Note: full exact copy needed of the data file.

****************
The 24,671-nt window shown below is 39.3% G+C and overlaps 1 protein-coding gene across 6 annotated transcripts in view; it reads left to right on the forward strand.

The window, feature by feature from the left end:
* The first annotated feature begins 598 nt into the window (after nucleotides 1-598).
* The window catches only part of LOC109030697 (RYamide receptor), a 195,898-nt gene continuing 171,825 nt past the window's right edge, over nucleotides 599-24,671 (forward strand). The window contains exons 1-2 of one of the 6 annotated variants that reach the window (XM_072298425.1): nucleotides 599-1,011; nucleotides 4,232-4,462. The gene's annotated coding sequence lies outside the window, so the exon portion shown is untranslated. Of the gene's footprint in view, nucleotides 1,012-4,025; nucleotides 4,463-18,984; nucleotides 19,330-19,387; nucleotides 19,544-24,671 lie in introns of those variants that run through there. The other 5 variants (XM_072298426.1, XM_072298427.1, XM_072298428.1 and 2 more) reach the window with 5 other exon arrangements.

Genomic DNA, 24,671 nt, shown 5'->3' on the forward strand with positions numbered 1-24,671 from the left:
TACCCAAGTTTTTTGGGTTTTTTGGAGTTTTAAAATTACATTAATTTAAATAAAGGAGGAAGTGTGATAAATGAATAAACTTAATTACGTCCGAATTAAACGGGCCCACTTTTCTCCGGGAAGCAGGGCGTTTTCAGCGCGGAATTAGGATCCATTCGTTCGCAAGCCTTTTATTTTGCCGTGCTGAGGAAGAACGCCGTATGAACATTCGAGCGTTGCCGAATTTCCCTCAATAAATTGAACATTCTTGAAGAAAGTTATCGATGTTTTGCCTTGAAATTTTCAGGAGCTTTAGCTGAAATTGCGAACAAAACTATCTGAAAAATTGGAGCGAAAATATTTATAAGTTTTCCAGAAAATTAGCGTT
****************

The 24,671-nt window shown below is 39.3% G+C and overlaps 1 protein-coding gene across 6 annotated transcripts in view; it reads left to right on the forward strand.

The window, feature by feature from the left end:
* The first annotated feature begins 598 nt into the window (after nucleotides 1-598).
* The window catches only part of LOC109030697 (RYamide receptor), a 195,898-nt gene continuing 171,825 nt past the window's right edge, over nucleotides 599-24,671 (forward strand). The window contains exons 1-2 of one of the 6 annotated variants that reach the window (XM_072298425.1): nucleotides 599-1,011; nucleotides 4,232-4,462. The gene's annotated coding sequence lies outside the window, so the exon portion shown is untranslated. Of the gene's footprint in view, nucleotides 1,012-4,025; nucleotides 4,463-18,984; nucleotides 19,330-19,387; nucleotides 19,544-24,671 lie in introns of those variants that run through there. The other 5 variants (XM_072298426.1, XM_072298427.1, XM_072298428.1 and 2 more) reach the window with 5 other exon arrangements.

Genomic DNA, 24,671 nt, shown 5'->3' on the forward strand with positions numbered 1-24,671 from the left:
TACCCAAGTTTTTTGGGTTTTTTGGAGTTTTAAAATTACATTAATTTAAATAAAGGAGGAAGTGTGATAAATGAATAAACTTAATTACGTCCGAATTAAACGGGCCCACTTTTCTCCGGGAAGCAGGGCGTTTTCAGCGCGGAATTAGGATCCATTCGTTCGCAAGCCTTTTATTTTGCCGTGCTGAGGAAGAACGCCGTATGAACATTCGAGCGTTGCCGAATTTCCCTCAATAAATTGAACATTCTTGAAGAAAGTTATCGATGTTTTGCCTTGAAATTTTCAGGAGCTTTAGCTGAAATTGCGAACAAAACTATCTGAAAAATTGGAGCGAAAATATTTATAAGTTTTCCAGAAAATTAGCGTT